HomeLatest ThreadsGreatest ThreadsForums & GroupsMy SubscriptionsMy Posts
DU Home » Latest Threads » marmar » Journal
Page: « Prev 1 ... 6 7 8 9 10 11 12 13 14 15 16 ... 23 Next »

marmar

Profile Information

Gender: Male
Member since: Fri Oct 29, 2004, 12:18 AM
Number of posts: 70,444

Journal Archives

Cops mock Seattle jogger nearly killed by a truck

The message body of this post was accidentally deleted due to an unexpected bug in our new software. The bug has been fixed, and most of the data was recovered. But unfortunately we were unable to recover the full text of this post. An older version of this post may be available in its edit history. Also, the author of the post may edit the post to replace the missing text, if they wish. The DU Administrators apologize for the inconvenience. Thank you for your understanding.

Occupy - Why We Fight





Max Keiser: Tapeworm Ltd., CEO David Cameron





Japan Times: Nuclear crisis far from resolved

The message body of this post was accidentally deleted due to an unexpected bug in our new software. The bug has been fixed, and most of the data was recovered. But unfortunately we were unable to recover the full text of this post. An older version of this post may be available in its edit history. Also, the author of the post may edit the post to replace the missing text, if they wish. The DU Administrators apologize for the inconvenience. Thank you for your understanding.

Prism Break: Seeing Beyond the Shadows on the Walls Around Us

Published on Thursday, December 22, 2011 by [font color="blue"]CommonDreams.org[/font]
Prism Break: Seeing Beyond the Shadows on the Walls Around Us

by Randall Amster


Social movements, when broadly construed and successfully applied, serve as something akin to elaborate filters. By holding a mirror up to society, a movement causes us to reconsider basic assumptions and structural processes that often exist invisibly yet pervasively in our collective midst. Social movement activities render such practices visible, and subject them to scrutiny in a manner that can become contagious in its breadth and depth alike. Movements make us question those things that we take for granted, assume are unchangeable, or benefit from without repercussions.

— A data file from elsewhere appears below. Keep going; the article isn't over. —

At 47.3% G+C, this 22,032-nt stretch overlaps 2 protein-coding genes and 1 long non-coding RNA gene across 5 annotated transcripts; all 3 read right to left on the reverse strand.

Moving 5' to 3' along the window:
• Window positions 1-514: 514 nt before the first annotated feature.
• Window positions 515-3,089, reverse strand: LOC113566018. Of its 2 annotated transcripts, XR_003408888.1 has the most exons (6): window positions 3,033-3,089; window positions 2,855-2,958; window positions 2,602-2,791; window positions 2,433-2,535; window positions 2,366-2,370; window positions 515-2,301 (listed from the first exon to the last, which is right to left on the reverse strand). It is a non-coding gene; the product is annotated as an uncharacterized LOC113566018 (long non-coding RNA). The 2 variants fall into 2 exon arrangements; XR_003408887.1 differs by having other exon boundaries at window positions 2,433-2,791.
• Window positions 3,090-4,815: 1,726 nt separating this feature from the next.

In this sense, a movement acts like a lens that sharpens and clarifies the reality we observe and participate in, making the strange familiar and the familiar strange all at once. When this movement consciousness begins to “go viral” and infuse the larger culture itself -- as we have seen with Occupy -- it has the initial effect of breaking down the facade of “consensus reality” that subsumes a great deal of “normal life” without much investigation or contestation. A viral movement perspective, in short, begins to erode the virtual prism that envelops the larger part of our daily existence.

In this context, we can define a prism as “a medium that distorts, slants, or colors whatever is viewed through it.” We carry this prism around with us throughout the spaces, places, relationships, and business of our lives, over time coming to embrace its distortions -- even the obvious ones -- as realities. Plato wrote about something quite like this millennia ago in his “allegory of the cave,” in which people conditioned to face only in a particular direction fail to recognize that the images they take to be real are merely backlit projections onto the surface of the walls set in place around them.

.....(snip).....

For a long time, we have largely accepted a model in which wealthy, entrenched, powerful, and professional interests control these processes. More broadly, we have failed to exert sufficient popular influence to challenge those interests as they steadily put in place a system that preserves their uncontestable rule seemingly regardless of the particular individuals elected or appointed to manage it. The charade of partisan politics today may not be much different than it was in Plato’s time, blending seamlessly in our modern world with sports, celebrity news, and infotainment to further accentuate its illusory nature. We have been functionally distracted and politically disempowered, with our attention diverted from actual reality to an aesthetic of faux real. ...............(more)

The complete piece is at: http://www.commondreams.org/view/2011/12/22



What a crappy hat.





Taking on the Trade Laws of the 1 Percent


from YES! Magazine:



Taking on the Trade Laws of the 1 Percent
A protest at the World Bank supported El Salvador's attempts to put human rights above corporate rights.

by John Cavanagh, Robin Broad